Red-hot Cardinals are soaring in dog days of August
LOS ANGELES — Matt Adams could see something special going on with the St. Louis Cardinals from the opposing side of the field with the Washington Nationals.
He recognized the solid pitching and timely hitting that have made the Cardinals baseball’s hottest team in the dog days of August. So Adams couldn’t believe his luck when he found out St. Louis had claimed him off waivers earlier this week.
The move brings Adams back to the organization that drafted him in 2009. More important, he’s on a team that has gone from wild-card hopeful to threatening the NL Central-leading Cubs.
“They’re playing with a fire and taking every pitch like it’s the last pitch they’ll ever play,” Adams said. “How they go about their daily business is something special to watch.”
St. Louis has undergone quite a transformation since firing manager Mike Matheny on July 14.
At that time, the Cardinals were 47-46 and trailed the Cubs by 7 ½ games. After sweeping the Dodgers on Wednesday to win their eighth consecutive series, the Cardinals have won 24 of 35 and are 17-4 this month to pull within 2 ½ games of Chicago.
They also hold a half-game lead for the NL’s top wild-card spot.
Riding an eight-game road winning streak, St. Louis visits Colorado on Friday. The Cardinals are 37-29 away from home this season.
“Everyone’s kind of getting amped up,” second baseman Kolten Wong said.
The turnaround is happening under bench coach Mike Shildt, who replaced Matheny when he was fired after seven years in a dramatic move by a club that hasn’t changed managers often. Matheny was just the second since 1996.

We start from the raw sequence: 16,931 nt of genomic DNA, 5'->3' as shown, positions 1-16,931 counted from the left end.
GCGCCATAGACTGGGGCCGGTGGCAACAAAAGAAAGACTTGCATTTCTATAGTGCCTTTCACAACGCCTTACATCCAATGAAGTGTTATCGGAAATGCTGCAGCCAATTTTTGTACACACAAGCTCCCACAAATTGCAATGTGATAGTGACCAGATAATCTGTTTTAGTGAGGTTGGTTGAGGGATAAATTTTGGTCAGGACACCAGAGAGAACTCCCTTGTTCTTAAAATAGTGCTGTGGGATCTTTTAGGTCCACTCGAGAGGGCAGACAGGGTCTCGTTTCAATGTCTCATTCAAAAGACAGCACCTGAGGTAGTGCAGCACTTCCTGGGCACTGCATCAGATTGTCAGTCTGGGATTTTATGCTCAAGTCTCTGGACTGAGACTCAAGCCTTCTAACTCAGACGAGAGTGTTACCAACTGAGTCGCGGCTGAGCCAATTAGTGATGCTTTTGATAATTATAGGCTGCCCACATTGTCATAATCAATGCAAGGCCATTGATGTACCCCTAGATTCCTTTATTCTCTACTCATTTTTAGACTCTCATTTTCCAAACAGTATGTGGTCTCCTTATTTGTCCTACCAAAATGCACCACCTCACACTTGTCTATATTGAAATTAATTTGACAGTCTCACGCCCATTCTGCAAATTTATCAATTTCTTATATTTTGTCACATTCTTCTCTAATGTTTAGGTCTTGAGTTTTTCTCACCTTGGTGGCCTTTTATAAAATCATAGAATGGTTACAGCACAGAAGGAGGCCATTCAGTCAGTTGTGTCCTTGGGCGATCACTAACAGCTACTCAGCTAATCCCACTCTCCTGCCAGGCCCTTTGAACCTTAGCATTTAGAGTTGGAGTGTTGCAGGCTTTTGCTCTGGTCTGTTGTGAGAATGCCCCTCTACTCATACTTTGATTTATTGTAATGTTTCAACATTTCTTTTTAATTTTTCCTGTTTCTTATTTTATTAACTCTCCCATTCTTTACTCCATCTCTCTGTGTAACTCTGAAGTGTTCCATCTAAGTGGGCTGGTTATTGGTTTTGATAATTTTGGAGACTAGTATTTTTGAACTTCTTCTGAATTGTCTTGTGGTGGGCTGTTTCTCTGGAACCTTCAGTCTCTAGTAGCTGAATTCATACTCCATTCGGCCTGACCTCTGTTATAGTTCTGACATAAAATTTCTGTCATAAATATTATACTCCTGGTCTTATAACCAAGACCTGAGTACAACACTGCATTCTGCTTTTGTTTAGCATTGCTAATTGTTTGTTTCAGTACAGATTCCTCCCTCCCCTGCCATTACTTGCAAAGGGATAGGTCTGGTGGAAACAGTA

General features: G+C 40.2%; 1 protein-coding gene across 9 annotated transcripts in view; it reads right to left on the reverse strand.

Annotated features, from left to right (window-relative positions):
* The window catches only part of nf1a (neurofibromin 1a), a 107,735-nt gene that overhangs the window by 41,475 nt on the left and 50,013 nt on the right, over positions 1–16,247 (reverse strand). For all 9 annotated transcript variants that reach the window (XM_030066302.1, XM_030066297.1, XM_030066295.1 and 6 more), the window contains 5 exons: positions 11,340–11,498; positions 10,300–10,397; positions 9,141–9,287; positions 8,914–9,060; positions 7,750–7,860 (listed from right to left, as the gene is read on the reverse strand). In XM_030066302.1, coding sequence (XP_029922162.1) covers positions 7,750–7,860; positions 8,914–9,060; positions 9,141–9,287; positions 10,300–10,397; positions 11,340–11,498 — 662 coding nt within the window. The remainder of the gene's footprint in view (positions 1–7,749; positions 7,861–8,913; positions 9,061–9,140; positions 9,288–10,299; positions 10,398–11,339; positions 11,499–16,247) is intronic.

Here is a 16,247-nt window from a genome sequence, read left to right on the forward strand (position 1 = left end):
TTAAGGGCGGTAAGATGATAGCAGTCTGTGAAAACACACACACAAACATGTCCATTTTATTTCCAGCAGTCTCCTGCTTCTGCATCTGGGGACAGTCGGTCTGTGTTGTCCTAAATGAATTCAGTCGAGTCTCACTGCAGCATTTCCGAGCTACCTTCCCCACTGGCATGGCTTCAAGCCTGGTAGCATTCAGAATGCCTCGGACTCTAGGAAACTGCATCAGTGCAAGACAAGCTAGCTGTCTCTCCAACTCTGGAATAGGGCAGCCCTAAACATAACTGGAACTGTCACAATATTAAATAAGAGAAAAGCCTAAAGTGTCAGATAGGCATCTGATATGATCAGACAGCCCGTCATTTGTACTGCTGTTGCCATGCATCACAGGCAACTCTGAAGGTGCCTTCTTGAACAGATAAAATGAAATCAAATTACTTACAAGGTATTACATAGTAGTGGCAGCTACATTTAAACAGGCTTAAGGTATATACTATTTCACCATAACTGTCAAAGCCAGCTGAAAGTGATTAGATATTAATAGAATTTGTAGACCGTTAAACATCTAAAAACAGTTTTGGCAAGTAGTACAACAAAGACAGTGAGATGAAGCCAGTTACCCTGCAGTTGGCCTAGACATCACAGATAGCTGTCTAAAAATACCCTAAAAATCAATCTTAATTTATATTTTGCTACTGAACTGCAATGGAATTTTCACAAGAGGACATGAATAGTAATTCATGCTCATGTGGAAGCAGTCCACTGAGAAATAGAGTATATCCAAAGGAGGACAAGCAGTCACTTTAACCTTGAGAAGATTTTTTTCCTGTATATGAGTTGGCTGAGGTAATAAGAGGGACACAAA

Shildt began as a scout with the St. Louis organization and eventually combined those duties with being a part-time minor league coach. Elevating the 50-year-old veteran to interim status has gone over well in the clubhouse.
“Shildt’s been really good at letting us play our own game and letting us play the way we want to play. That’s the biggest thing,” Wong said. “We have so many different personalities and different guys in this clubhouse. You just have to allow people to be themselves and eventually people are going to mesh together.”
Adams is eager to contribute, although there is no defined role for him. He could see time at first base against right-handed pitching or in left field with Marcell Ozuna on the disabled list or in right field.
The Cardinals could use his left-handed bat off the bench. He hit 56 homers in his six previous seasons with the team.
“I just kind of want to stay out of everybody’s way and do my part and mesh with them,” Adams said. “I don’t want to be that guy who comes in here and tries to do too much and messes up something special.”
The Cardinals outscored Los Angeles 13-6 over three games in their first sweep at Dodger Stadium since 2006, putting the five-time defending NL West champions into a tailspin.
St. Louis is succeeding with a mix of youngsters and veterans who have embraced each other.
Rookies Jack Flaherty, Dakota Hudson and Jordan Hicks combined to hold the Dodgers to two hits Wednesday, when rookie Tyler O’Neill tied the game with a homer in the eighth and Paul DeJong won it with a two-run shot in the ninth.
Yadier Molina has found his stride, too, hitting a go-ahead two-run homer Tuesday. Wong made what Shildt called a “Gold Glove-caliber” defensive play the same night. The defense is holding the opposition to an average of 3.44 runs, best in the NL since the All-Star break.
“These guys have ability and they have aggression. They believe in themselves and they’re in attack mode,” Shildt said. “It’s about not giving in, regardless of the situation.”
In just over a month, the Cardinals have gone from a team in line to miss the playoffs for a third straight year — something they haven’t done since 1997-99 — to contending for a division title.
Adams has fond memories of his previous playoff runs with the Cardinals.
“I want to get back there this year,” he said.